How to Use a Silicone Pearl Mold

How to Use a Silicone Pearl Mold

I use my silicone pearl molds almost every week for cake borders and I’m asked over and over again about how to use them. So a few weeks ago I took some pics while working on a cake and today I’m sharing How to Use a Silicone Pearl Mold.

How to Use a Silicone Pearl Mold 01

The tools required are pretty simple. Here’s what I use:

  • Silicone Pearl Mold (First Impressions molds are my favorite brand)
  • Fondant
  • Sharp knife
  • Sugar glue (not pictured)

Step 1: Warm the fondant until it’s soft and roll out the the fondant into a long rope. You’ll want the rope to have a diameter very close to the size of the mold you’re using. I’m using the largest mold for this tutorial (14mm), so my rope is just over a centimeter around.

How to Use a Silicone Pearl Mold 02

Step 2: Lay the rope of fondant over the mold and begin to press it into the mold. Use your fingers to push it down tight into the mold so that you get fully shaped pearls.

How to Use a Silicone Pearl Mold 03

How to Use a Silicone Pearl Mold 04

How to Use a Silicone Pearl Mold 05

Step 3: It’s nearly impossible to get your rope of fondant the perfect size to fit the mold, so after it’s all pressed in really tight, use a sharp knife to trim any excess fondant off the top. I like to lay the knife perfectly flat against the mold and trim from one end to the other.

Be very careful not to cut your mold!

How to Use a Silicone Pearl Mold 06

How to Use a Silicone Pearl Mold 08

Step 4: Usually by now my fondant has cooled enough that it’s pretty firm. If your fondant happens to still be really soft, you may want to pop it in the freezer for a few minutes to firm it up so it doesn’t stretch when it comes out of the mold.

If it’s already firm, flip the mold over upside-down and begin bending it backwards and the pearls will pop out.

How to Use a Silicone Pearl Mold 09

Keep bending it backwards until it’s completely out.

How to Use a Silicone Pearl Mold 10

Step 5:  Let the pearls “dry” or harden for about 10 minutes, then they’re ready to use! If you move them sooner, they’re more likely to stretch and lose their shape!

To put them on as a border, I paint a tiny amount of sugar glue onto the cake, then lift the pearls and apply them to the cake, with the flat side vertically against the cake (not on the board or the cake below).

How to Use a Silicone Pearl Mold

And you’re done! If you have any questions, be sure to leave a comment! I used Tappit Letter Cutters for the name on this cake and you can find my tutorial for how to use Tappit Letter Cutters here.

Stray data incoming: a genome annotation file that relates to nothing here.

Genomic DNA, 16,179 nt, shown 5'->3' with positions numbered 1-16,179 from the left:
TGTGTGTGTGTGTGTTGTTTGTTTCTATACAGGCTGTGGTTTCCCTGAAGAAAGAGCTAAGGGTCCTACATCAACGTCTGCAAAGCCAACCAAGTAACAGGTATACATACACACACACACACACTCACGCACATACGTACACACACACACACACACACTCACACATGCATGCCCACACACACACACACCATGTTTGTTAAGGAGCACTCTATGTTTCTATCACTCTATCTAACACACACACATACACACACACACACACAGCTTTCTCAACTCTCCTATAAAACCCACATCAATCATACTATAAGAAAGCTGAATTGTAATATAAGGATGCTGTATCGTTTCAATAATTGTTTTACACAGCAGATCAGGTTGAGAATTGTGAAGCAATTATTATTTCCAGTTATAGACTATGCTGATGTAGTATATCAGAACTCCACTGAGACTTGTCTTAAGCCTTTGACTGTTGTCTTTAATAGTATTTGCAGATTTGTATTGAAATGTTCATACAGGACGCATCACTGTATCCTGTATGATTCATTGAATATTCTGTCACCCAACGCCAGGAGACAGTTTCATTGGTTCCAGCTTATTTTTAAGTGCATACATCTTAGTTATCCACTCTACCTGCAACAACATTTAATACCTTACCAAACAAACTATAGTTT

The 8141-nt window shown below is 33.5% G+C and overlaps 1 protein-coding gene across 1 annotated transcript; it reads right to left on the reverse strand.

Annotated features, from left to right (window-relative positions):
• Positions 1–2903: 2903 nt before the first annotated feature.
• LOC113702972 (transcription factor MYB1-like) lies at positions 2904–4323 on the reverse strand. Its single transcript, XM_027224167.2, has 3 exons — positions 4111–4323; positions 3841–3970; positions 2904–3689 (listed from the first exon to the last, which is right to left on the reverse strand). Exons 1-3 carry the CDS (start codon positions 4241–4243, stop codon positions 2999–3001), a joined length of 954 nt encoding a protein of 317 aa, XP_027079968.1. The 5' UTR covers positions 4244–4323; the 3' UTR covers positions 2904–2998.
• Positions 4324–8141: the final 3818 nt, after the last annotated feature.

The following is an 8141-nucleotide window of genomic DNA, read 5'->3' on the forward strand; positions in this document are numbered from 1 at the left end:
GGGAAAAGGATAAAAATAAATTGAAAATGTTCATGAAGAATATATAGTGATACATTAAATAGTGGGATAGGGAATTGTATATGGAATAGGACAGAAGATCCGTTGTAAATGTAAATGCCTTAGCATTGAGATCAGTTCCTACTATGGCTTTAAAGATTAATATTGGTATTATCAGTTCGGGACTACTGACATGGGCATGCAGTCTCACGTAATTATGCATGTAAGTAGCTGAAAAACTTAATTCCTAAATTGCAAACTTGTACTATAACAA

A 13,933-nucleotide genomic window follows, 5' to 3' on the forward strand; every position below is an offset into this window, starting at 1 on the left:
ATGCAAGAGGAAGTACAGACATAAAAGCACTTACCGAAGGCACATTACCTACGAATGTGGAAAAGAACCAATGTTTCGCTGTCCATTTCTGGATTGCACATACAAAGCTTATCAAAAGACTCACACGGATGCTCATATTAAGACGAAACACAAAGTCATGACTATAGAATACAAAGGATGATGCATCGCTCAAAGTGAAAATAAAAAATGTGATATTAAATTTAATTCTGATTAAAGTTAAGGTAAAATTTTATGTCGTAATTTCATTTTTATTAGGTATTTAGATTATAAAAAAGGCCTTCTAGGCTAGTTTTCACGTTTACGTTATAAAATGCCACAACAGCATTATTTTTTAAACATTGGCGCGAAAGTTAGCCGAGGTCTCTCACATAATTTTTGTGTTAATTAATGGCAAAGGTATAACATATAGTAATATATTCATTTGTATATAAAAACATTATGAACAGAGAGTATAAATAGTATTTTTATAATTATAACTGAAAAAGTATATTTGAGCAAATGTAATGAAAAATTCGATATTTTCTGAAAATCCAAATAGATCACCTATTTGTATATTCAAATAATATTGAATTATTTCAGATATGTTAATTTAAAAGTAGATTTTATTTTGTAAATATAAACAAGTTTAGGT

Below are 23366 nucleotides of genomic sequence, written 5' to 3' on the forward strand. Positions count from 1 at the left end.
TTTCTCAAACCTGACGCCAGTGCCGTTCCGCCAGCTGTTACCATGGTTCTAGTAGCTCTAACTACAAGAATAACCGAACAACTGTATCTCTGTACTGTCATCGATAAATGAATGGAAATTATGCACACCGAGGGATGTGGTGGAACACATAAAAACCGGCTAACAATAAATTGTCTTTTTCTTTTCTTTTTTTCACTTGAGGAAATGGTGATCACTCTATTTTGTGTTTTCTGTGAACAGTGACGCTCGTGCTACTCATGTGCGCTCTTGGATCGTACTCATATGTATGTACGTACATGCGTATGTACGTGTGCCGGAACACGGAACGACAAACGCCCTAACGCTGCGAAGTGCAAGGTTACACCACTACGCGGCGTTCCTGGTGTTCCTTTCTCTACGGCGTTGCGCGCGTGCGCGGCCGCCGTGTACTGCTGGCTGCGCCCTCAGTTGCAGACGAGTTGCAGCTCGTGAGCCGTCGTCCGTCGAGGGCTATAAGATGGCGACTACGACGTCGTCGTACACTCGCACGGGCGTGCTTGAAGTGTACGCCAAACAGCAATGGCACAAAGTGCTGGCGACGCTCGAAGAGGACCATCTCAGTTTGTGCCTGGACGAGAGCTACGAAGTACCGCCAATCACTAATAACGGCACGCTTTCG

Happy Caking!



  1. Question: I need to make fondant/gumpaste pearls for a wedding. How do I properly store the pearls so they can remain flexible at the wedding/cake site? How much in advance can I make them?

    • I make them, then store them in an airtight container with wax paper in the bottom (and between layers if you have lots) and then FREEZE them. Before you put them in, dust them with a little bit of cornstarch and leave gaps between them so they’re not all touching. SHortly before you’re ready to use, take them out of the freezer and spread them out. They may get a little condensation on them, but it’ll dry in 10-20 minutes. Keeping them cool/cold prevents them from hardening and drying out so they’ll still be flexible for you to put on the cake.

      • Thank you Rose for your quick response. So, let me get this straight: Can I store them in layers, without touching, one row stacked on top of another with wax paper in between? I have the same silicone mold: How many should I make in order to cover a 6, 8, 10 + 12 heart cakes?

      • Ooops! I forgot to ask: The cake that I have to do, the bride wants it in Buttercream Frosting. Would the pearls adhere well into buttercream?

      • Wanda – you’ll just have to get a measuring tape and measure the outside perimeter of each pan to get a total length needed (in inches), then divide by 12 (or however long your mold is – mine is 12 inches). I always make 2-3 extras just in case. And yes, you can just lay several in the bottom of your container, cover with wax paper, do another, etc. Yes, they’ll stick to buttercream just fine. If it’s really crusted, you may want to paint a thin layer of simple syrup on the back of the beads to help them stick.

  2. My Son is getting married, could you tell me how many tiers of cake we need to feed 150 people. We went for a consultation and were told 6″ 9″ 12″ round. The layers are 2-2″. Do you think this will be enough for 150 people? thanks

  3. I love the sugar glue idea!! I have never used fondant, but I will definitely use the sugar glue for cake pop projects. Thanks so much for the post 🙂


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